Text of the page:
They offer yoga classes every day of the week, including Restorative Paddleboard Yoga and sunrise/sunset hikes/snowshoes followed by paddleboard yoga. No prior yoga experience is required, and if you fall off your paddleboard, the warm geothermal water will catch you.
This is definitely one of the best Utah hot springs to visit in you want some insane views and deep, warm water.
1. Fifth Water Hot Springs
Fifth Water Hot Springs is a popular hiking destination little over an hour’s drive from Salt Lake City, partially because of its beauty and accessibility. The hot springs are pretty famous, attracting large numbers of people on weekends throughout the summer.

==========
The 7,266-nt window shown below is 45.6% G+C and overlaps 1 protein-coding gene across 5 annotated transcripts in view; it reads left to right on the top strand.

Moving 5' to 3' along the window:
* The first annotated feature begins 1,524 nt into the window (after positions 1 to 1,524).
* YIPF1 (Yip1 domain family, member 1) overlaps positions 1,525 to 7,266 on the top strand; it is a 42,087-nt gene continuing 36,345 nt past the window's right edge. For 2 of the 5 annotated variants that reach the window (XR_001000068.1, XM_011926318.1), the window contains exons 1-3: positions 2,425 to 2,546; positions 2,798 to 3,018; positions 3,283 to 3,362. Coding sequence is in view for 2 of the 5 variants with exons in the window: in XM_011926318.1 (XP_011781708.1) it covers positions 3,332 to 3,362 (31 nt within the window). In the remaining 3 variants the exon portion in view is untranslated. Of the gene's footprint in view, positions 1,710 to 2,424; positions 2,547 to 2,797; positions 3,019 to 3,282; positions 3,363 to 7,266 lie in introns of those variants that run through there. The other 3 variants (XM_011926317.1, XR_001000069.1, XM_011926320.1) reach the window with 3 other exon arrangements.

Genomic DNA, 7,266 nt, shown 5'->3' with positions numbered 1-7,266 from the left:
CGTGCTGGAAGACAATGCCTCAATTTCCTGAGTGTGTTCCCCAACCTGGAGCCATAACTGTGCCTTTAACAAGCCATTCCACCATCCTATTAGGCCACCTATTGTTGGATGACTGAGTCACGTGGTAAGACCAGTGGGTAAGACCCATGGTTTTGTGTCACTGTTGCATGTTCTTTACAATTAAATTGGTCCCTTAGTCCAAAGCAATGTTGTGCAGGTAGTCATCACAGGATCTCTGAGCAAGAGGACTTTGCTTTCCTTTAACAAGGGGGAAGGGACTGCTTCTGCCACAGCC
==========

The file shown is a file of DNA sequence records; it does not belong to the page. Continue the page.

There are many soaking pools to choose from. The water is transparent, and you can adjust the temperature by situating yourself in the pools and changing the water flow into the pools.
Warning: some people like to swim naked in the pools. Although it is against the law, it is usual to see individuals in their underwear here.
The primary soaking pool is located close to the lower waterfall. The second waterfall is a photogenic multi-tiered cascade worth seeking out (counting up from the bottom). You will find a third waterfall farther up the stream.
The water becomes bluer as you come closer to Fifth Water Hot Springs. It will be such a distinct hue of blue that you have never seen before, making this one of the best hot springs in Utah for photos.
The snow usually is nicely compacted in the winter, and you can easily hike to the hot springs without snowshoes. You’ll need a four-wheel-drive car to get to the trailhead, though.